Fall 2011 Introduction to Topology
Dr. Sarah J. Greenwald
Where to Get Help
326 Walker Hall,
Sometimes, if no one comes to office hours, I go down the hall to the mailroom, photocopy machine, or to talk to another professor. If I am not in my office during office hours, you should walk down the hall to look for me, and interrupt to tell me that you are there. I am always around and happy to help you during office hours unless otherwise posted to the webpage. You do not need to make an appointment to use office hours - just drop by! If you can't make office hours, message me on ASULearn, which will be answered at least once a day.
ASULearn Messages are the
easiest way to ask a math question outside of class and office hours.
I prefer that you use office hours since it is easier to discuss material in person, but if you can not make them, then this is a great alternative. Sometimes I may respond to questions of interest with a message to the entire class, so you are responsible for reading all posts by me. I usually check the posts at least once a day, including the weekends.
Topology by Munkres (2nd edition)
rental text available in the bookstore
i-clicker available for rental from the bookstore.
Introduction to Topology by Mendelson available for purchase
in the bookstore.
Check the tentative course calendar often for work due and any changes
(at least twice a week).
A study of the basic concepts of general topological spaces including such
topics as metric spaces, continuous functions, connectedness,
product spaces, and compactness. Prerequisite: MAT 3220. (SPEAKING)
has been designated as a
speaking intensive designated (S)
course, which means that
amount of the graded work be in oral presentations prepared outside of class".
Receiving Graduate Credit
In order to receive credit for 5710, graduate students who are enrolled
will complete extra grad problems as well as
an additional paper based on their semester long project
Material is covered very quickly.
Plan to spend 6-10 hours
per week, outside of class, on average, on this course.
You are responsible for all material covered and all announcements
and assignments made at each class, whether
you are present or not. You are also responsible for announcements
made on the web pages, so check them often.
When writing up work, be sure to give acknowledgment where it is due.
Submitting someone else's work as your own (PLAGIARISM) is a serious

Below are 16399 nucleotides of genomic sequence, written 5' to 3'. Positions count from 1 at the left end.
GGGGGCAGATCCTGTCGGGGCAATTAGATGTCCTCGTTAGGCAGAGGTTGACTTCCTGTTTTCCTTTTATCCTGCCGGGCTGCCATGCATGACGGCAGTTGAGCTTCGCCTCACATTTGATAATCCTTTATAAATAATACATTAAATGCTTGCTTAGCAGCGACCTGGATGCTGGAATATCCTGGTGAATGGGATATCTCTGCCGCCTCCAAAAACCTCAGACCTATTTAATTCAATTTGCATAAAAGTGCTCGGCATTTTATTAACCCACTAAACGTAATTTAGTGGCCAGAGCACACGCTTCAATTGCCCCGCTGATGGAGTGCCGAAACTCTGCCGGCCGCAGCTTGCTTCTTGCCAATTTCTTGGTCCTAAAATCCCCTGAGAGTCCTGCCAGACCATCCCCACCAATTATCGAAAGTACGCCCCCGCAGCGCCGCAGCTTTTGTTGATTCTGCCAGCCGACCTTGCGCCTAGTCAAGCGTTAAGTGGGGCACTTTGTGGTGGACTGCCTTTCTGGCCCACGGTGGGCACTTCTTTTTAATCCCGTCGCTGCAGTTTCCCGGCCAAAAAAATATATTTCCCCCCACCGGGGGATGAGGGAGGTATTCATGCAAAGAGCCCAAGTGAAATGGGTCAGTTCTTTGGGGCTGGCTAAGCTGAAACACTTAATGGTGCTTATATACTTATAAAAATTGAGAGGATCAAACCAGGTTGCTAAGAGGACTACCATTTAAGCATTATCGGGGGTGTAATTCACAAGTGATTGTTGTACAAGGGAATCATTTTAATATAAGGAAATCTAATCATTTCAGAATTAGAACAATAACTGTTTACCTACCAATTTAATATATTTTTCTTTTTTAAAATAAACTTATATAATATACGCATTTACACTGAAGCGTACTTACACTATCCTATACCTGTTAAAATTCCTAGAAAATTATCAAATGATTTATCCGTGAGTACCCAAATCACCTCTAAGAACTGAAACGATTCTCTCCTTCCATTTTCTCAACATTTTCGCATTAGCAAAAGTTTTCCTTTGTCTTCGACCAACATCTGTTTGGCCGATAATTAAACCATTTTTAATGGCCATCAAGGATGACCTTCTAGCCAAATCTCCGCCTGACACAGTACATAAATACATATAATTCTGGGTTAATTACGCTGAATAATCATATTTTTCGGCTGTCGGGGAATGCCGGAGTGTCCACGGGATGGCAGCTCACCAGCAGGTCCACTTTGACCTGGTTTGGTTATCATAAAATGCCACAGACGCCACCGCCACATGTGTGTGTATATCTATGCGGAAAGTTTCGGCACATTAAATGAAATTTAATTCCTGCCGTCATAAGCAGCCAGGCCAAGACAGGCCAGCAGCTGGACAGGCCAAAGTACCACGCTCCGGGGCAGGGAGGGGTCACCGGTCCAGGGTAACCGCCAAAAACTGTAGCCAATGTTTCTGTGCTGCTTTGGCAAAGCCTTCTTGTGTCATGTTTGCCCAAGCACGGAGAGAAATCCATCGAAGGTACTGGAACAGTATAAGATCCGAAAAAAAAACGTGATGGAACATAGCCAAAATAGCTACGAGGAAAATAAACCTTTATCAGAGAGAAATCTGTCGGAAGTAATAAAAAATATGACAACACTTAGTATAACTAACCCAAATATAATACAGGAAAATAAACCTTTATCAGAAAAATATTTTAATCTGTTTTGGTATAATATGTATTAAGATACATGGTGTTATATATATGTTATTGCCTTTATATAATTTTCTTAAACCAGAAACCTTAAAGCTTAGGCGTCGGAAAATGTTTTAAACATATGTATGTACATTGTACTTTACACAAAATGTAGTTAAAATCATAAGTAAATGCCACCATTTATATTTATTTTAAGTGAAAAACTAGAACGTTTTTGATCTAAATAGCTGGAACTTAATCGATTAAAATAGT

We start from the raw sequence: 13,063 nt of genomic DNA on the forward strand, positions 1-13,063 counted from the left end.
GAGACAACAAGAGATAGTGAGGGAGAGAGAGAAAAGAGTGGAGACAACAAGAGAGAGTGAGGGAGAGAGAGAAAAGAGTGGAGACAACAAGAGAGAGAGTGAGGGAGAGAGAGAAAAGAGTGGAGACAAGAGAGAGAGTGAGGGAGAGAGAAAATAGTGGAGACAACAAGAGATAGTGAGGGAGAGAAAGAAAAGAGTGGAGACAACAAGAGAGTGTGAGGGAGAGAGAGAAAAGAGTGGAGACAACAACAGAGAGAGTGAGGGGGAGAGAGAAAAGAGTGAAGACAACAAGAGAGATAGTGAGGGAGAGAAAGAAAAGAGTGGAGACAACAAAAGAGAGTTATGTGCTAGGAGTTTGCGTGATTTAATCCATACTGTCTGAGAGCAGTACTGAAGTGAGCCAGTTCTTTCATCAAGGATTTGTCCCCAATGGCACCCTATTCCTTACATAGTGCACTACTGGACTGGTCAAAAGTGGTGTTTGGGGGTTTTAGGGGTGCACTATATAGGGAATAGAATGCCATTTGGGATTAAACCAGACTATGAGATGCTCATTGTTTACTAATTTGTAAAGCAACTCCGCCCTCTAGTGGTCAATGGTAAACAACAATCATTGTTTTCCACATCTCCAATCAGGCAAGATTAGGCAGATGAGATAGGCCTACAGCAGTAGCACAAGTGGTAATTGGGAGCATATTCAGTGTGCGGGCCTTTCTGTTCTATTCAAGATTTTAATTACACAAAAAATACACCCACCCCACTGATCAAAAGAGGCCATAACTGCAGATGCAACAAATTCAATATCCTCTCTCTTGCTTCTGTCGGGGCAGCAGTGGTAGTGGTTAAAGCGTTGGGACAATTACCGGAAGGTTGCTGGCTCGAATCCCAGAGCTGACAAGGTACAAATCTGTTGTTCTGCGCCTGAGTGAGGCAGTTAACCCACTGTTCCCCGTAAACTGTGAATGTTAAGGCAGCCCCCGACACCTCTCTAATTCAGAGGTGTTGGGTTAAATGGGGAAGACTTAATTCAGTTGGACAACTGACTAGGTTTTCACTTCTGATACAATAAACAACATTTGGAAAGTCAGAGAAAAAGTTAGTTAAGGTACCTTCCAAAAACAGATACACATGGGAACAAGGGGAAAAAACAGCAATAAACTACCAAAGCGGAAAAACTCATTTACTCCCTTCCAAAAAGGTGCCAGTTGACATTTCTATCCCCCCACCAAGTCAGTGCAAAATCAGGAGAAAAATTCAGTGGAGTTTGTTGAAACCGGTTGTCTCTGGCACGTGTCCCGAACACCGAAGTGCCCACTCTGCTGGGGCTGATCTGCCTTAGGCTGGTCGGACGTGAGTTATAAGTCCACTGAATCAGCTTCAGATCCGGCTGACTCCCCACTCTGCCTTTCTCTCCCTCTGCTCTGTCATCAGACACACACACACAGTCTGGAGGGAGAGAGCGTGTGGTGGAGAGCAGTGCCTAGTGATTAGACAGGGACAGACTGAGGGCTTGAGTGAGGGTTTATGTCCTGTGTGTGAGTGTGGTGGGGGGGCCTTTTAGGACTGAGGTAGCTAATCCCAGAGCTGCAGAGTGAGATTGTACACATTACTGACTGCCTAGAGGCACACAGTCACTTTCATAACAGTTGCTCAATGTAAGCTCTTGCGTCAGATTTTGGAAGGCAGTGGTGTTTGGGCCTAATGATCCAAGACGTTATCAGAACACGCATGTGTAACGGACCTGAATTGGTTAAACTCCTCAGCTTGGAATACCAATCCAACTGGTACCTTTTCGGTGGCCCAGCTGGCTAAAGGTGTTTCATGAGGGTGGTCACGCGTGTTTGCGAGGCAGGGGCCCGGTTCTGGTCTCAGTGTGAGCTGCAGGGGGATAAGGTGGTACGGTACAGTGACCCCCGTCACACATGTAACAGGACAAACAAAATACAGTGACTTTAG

violation of the University's Academic Integrity Code.
Asking questions, and explaining things to others, in or out of class,
is one of the best ways to improve your understanding of the material.
This course is to be an environment in which everyone
feels comfortable asking questions,
making mistakes, offering good guesses and ideas, and is respectful to
You should explore each problem
and write out your
thinking in a way that can be shared with others.
Focus on your own ideas.
Turn in projects or prepare to present problems
even if it they are not complete, even if only to say, "I do not
understand such and such" or "I am stuck here."
Be as specific as possible. Conjecture.
In this course, you will be challenged with problems that you have never
seen before. I do not expect you to be able to solve all the issues
immediately. Instead, I want to see what you can do on your own.
Out in the real world, this is important, since no matter what job
you have, you will be expected to seek out information and answers
to new topics you have not seen before.
This may feel uncomfortable and frustrating. I understand this
and want to help you through the process.
It helps to remember that
there are no mathematical dead-ends!
Each time we get stuck, it teaches us
something about the problem we are working on, and leads us to a
deeper understanding of the mathematics.
In the real world though, you are not expected to face your work alone.
You will be allowed to talk to other people
may even be expected to work with other people.
In this class, you are also not expected to face your work alone.
I encourage you to talk to me often in class, office hours,
and the bulletin board.
I am always happy to help you in class, during office hours (or by
appointment), or in an ASULearn message, and will
try to give you hints and direction.
At times though, to encourage the exploration process,
I may direct you to rethink a problem
and to come back to discuss it with me again afterwards. This occurs
when I believe that the struggle to understand is imperative for your
deep understanding of the material.